Scientists demonstrate 'universal' programmable quantum processor

Nov 15, 2009
NIST postdoctoral researcher David Hanneke at the laser table used to demonstrate the first universal programmable processor for a potential quantum computer. A pair of beryllium ions (charged atoms) that hold information in the processor are trapped inside the cylinder at the lower right. A colorized image of the two ions is displayed on the monitor in the background. Credit: J. Burrus/NIST

Physicists at the National Institute of Standards and Technology have demonstrated the first "universal" programmable quantum information
processor able to run any program allowed by quantum mechanics -- the rules governing the submicroscopic world -- using two quantum bits (qubits) of information. The processor could be a module in a future quantum computer, which theoretically could solve some important problems that are intractable today.

The NIST demonstration, described in Nature Physics, marks the first time any research group has moved beyond demonstrating individual tasks for a quantum processor—as done previously at NIST and elsewhere—to perform programmable processing, combining enough inputs and continuous steps to run any possible two-qubit program.

The NIST team also analyzed the quantum processor with the methods used in traditional computer science and electronics by creating a diagram of the processing circuit and mathematically determining the 15 different starting values and sequences of processing operations needed to run a given program. "This is the first time anyone has demonstrated a programmable quantum processor for more than one ," says NIST postdoctoral researcher David Hanneke, first author of the paper. "It's a step toward the big goal of doing calculations with lots and lots of qubits. The idea is you'd have lots of these processors, and you'd link them together."

The NIST processor stores binary information (1s and 0s) in two beryllium ions (electrically charged atoms), which are held in an electromagnetic trap and manipulated with ultraviolet lasers. Two ions in the trap help cool the beryllium ions.

NIST scientists can manipulate the states of each qubit, including placing the ions in a "superposition" of both 1 and 0 values at the same time, a significant potential advantage of information processing in the quantum world. Scientists also can "entangle" the two qubits, a quantum phenomenon that links the pair's properties even when the ions are physically separated.

With these capabilities, the NIST team performed 160 different processing routines on the two qubits. Although there are an infinite number of possible two-qubit programs, this set of 160 is large and diverse enough to fairly represent them, Hanneke says, making the processor "universal." Key to the experimental design was use of a random number generator to select the particular routines that would be executed, so all possible programs had an equal chance of selection. This approach was chosen to avoid bias in testing the processor, in the event that some programs ran better or produced more accurate outputs than others.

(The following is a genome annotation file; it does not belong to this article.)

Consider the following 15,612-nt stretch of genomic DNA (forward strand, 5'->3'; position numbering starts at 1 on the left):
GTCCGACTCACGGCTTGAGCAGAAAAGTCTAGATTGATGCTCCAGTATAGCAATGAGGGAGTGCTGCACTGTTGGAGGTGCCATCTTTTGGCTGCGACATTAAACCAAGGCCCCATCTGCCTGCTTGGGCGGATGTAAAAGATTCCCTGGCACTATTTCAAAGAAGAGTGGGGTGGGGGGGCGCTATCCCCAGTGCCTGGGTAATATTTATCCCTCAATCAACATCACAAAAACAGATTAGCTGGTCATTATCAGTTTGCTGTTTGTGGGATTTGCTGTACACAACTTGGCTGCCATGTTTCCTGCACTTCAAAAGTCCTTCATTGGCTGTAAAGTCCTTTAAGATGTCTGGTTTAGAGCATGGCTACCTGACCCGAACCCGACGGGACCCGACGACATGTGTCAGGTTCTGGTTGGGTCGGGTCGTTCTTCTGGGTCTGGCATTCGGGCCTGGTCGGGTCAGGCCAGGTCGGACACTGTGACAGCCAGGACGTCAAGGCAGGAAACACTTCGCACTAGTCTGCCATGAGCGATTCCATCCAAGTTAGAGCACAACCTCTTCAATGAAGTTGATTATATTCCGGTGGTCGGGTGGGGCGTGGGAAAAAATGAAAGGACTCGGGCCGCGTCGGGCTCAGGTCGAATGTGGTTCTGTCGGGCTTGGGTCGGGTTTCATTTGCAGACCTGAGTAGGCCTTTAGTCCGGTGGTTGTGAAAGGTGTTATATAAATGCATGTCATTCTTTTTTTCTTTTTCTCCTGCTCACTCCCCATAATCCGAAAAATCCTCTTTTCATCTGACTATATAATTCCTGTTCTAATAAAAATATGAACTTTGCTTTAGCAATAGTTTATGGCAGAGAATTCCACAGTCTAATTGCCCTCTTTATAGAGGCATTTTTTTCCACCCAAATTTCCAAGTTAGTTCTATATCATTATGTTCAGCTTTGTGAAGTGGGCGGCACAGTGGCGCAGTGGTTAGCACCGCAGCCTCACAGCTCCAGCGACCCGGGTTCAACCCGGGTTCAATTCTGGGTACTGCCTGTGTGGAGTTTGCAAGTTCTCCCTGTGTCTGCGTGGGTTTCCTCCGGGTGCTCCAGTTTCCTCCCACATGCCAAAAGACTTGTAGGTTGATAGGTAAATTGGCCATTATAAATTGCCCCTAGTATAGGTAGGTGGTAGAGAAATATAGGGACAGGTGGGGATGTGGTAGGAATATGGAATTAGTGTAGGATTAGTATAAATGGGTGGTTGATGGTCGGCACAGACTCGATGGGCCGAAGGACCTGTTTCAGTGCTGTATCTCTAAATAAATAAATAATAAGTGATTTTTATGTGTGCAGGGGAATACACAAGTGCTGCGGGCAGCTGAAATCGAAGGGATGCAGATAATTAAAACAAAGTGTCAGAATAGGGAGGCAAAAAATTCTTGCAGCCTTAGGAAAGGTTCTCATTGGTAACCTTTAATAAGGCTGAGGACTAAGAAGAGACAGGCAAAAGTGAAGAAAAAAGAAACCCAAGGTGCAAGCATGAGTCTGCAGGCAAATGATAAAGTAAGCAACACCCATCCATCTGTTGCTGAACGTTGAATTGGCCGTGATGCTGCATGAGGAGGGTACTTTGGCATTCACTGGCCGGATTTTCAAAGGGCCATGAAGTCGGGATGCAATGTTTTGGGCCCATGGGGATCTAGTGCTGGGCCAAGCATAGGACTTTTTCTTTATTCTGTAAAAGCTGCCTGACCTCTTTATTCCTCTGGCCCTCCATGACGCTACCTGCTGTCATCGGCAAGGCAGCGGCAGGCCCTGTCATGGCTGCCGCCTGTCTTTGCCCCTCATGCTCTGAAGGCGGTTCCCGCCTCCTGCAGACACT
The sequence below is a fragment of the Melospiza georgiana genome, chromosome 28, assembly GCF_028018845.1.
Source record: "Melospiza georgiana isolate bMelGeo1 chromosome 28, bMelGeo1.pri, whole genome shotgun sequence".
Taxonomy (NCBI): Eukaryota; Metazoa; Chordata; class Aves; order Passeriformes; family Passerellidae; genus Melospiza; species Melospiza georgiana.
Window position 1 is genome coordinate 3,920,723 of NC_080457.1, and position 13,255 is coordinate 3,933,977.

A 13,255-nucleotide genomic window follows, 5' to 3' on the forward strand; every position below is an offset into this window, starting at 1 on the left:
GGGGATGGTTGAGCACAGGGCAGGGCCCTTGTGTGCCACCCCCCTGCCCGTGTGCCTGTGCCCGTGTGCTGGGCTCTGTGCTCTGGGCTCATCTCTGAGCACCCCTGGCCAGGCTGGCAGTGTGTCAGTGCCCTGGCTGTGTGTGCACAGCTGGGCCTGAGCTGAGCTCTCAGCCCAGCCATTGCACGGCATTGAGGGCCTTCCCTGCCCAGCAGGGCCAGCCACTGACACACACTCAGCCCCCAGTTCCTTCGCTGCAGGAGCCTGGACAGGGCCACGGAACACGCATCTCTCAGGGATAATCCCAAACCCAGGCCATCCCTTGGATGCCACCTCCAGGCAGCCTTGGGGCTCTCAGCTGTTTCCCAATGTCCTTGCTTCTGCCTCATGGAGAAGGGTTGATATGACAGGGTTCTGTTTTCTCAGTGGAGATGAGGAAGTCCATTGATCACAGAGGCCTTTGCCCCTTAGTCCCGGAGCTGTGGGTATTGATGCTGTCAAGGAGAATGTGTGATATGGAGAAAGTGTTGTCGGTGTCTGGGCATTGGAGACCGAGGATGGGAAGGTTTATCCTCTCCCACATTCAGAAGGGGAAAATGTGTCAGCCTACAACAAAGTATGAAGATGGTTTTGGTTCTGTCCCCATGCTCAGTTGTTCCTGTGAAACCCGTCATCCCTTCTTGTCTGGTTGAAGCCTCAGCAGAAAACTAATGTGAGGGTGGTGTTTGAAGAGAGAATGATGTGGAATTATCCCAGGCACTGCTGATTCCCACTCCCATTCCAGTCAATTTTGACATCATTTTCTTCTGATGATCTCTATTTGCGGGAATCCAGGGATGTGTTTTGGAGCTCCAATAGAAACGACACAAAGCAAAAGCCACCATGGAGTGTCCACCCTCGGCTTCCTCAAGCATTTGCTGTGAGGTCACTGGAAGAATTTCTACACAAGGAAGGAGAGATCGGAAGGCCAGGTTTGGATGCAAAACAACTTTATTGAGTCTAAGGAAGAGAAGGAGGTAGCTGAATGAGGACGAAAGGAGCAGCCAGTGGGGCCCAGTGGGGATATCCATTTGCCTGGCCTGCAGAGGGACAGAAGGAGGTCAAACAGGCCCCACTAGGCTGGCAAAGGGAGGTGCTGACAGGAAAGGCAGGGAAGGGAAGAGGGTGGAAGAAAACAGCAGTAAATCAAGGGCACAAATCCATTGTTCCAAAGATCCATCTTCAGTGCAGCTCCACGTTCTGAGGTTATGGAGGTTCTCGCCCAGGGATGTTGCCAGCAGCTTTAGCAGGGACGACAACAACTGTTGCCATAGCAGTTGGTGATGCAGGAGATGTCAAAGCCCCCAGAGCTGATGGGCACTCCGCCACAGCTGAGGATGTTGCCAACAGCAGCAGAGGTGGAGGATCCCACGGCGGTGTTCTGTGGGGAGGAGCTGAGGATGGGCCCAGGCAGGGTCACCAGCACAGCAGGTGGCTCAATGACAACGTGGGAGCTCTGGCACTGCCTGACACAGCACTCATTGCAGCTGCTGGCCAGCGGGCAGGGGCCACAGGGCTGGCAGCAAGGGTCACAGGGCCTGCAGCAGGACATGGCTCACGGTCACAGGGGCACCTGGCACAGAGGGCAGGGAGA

Ions are among several promising types of qubits for a quantum computer. If they can be built, quantum computers have many possible applications such as breaking today's most widely used encryption codes, such as those that protect electronic financial transactions. In addition to its possible use as a module of a quantum computer, the new processor might be used as a miniature simulator for interactions in any quantum system that employs two energy levels, such as the two-level ion qubit systems that represent energy levels as 0s and 1s. Large quantum simulators could, for example, help explain the mystery of high-temperature superconductivity, the transmission of electricity with zero resistance at temperatures that may be practical for efficient storage and distribution of electric power.

The new paper is the same NIST research group's third major paper published this year based on data from experiments with trapped ions. They previously demonstrated sustained quantum information processing and entanglement in a mechanical system similar to those in the macroscopic everyday world. NIST research contributes to advances in national priority areas, such as information security, as well as NIST mission work in precision measurement and atomic clocks.

In the latest NIST experiments reported in Nature Physics, each program consisted of 31 logic operations, 15 of which were varied in the programming process. A logic operation is a rule specifying a particular manipulation of one or two qubits. In traditional computers, these operations are written into software code and performed by hardware.

The programs did not perform easily described mathematical calculations. Rather, they involved various single-qubit "rotations" and two-qubit entanglements. As an example of a rotation, if a qubit is envisioned as a dot on a sphere at the north pole for 0, at the south pole for 1, or on the equator for a balanced superposition of 0 and 1, the dot might be rotated to a different point on the sphere, perhaps from the northern to the southern hemisphere, making it more of a 1 than a 0.

Each program operated accurately an average of 79 percent of the time across 900 runs, each run lasting about 37 milliseconds. To evaluate the processor and the quality of its operation, NIST scientists compared the measured outputs of the programs to idealized, theoretical results. They also performed extra measurements on 11 of the 160 programs, to more fully reconstruct how they ran and double-check the outputs.

As noted in the paper, many more qubits and logic operations will be required to solve large problems. A significant challenge for future research will be reducing the errors that build up during successive operations. Program accuracy rates will need to be boosted substantially, both to achieve fault-tolerant computing and to reduce the computational "overhead" needed to correct errors after they occur, according to the paper.

As a non-regulatory agency of the U.S. Department of Commerce, NIST promotes U.S. innovation and industrial competitiveness by advancing measurement science, standards and technology in ways that enhance economic security and improve our quality of life.